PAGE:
THE SOLUTIONS ARE HERE WE JUST NEED TO USE THEM.

What do we do?  An immersion into AA or any 12 step group is vital. We do a serious third step.

We do step four and list all prejudice, shame, resentment, silent judgement, guilt, and all hurtful actions.  We do ongoing step work. We make a FEAR LIST.

We do step 12 chair meetings in jails, institutions, and AA itself, all service work will build self-worth.  The more the better.

We get therapy and develop emotional processes that work for us.  We hournal, write, cry, scream, groan, beat the bag, share, beat the bed.  (There is no wrong feeling therefore we don’t have to hide and deny them.)  We confess past offences.

We write a biography of the intense times in our life-What happened and how it made us feel.

Practice Spirituality-Step Eleven is priceless and should be ongoing.

A connection to nature and the outdoors is very helpful.  We go to rivers, lakes, springs, snow, sky, caves, animals, walks and more.)

Got Your ACE Score?

I AM NOT AFRAID OF DYING!

What is terror management theory?

 

 

Entitlement, Expectations, and Gratitude

Gratitude is the opposite of entitlement. I have heard in the rooms that expectations are premeditated resentments.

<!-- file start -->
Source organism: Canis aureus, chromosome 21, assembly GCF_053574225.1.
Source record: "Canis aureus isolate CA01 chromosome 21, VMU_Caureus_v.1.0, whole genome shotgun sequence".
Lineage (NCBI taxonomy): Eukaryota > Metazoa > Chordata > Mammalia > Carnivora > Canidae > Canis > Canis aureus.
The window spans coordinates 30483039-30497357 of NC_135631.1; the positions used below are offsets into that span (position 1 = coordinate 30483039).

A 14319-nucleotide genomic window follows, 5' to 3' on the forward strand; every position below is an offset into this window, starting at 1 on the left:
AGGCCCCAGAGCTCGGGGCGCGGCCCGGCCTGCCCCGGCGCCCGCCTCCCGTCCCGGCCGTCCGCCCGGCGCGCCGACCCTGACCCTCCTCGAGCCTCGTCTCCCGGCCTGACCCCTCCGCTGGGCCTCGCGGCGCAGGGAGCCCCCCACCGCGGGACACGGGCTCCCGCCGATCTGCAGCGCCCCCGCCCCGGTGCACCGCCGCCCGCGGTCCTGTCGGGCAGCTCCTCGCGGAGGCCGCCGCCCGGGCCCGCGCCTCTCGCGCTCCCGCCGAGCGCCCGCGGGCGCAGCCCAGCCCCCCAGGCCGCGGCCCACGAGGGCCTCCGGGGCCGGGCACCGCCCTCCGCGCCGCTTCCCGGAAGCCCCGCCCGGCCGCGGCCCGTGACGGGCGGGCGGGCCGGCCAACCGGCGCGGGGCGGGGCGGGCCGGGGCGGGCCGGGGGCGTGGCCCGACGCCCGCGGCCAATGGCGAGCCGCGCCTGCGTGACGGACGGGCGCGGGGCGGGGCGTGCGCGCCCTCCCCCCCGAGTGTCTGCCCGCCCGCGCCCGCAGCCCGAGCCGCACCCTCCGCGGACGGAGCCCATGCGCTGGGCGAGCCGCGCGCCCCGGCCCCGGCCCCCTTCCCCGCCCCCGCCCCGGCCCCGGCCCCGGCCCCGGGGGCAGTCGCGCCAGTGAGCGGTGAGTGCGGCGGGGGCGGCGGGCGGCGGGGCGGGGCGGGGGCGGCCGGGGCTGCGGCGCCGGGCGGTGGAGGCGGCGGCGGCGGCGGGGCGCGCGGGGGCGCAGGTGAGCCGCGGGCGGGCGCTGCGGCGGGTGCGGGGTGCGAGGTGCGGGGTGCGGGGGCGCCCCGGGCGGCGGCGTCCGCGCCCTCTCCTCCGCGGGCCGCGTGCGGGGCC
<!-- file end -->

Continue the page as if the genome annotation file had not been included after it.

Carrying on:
One thing that can make me dissatisfied often if I allow it to creep into my life is an attitude of entitlement. Entitlement is a feeling of being deserving of certain things. My entitlement issues could spring forth in any area of life really. Maybe I feel I deserve romance, sex, Love, cars, boats, money, decent family, certain behaviors out of others, even good health. But what am I really entitled to? More precisely, upon which areas of my life shall I invest my deep feelings of entitlement? Best answer: None.

Naturally we are completely valid in expecting many things. Things like getting paid for a job we are hired to do. Or, to be treated with respect and with loyal regard by those who are named as loved ones and friends. If we buy an item from the store, we expect it to do what is advertised. These are valid expectations that are natural to have. However, the fewer and more cautious our expectations the happier we will be. Hope is the spiritual replacement for expectations.

Assuming and expecting are pretty much the same thing. When we “assume” we expect without having all the facts we should but when we “expect” it’s supposed to be “based in” fact.  Some situations are highly predictable and others are not.  Some people and situations catch us totally off guard.

Firstly, we should expect human beings to act like humans

that way we won’t put too much stock (trust) where it is unwarranted.  People will mess up repeatedly, intentionally and unintentionally including ourselves.  Keeping an open mind especially were dating and commitments are concerned will save us from emotional crash and burn. If all we see in our potential life partner is the good, then we probably don’t know them well enough to marry them- yet. Granted there are exceptions to every rule but going into a relationship commitment with a well balanced view of who we are committing to is better than going into it with eyes half shut. Sometimes we want something so bad we white-wash it and then when the fairy tale phase is over…it all comes crumbling down. Addicts are famous for marrying prematurely.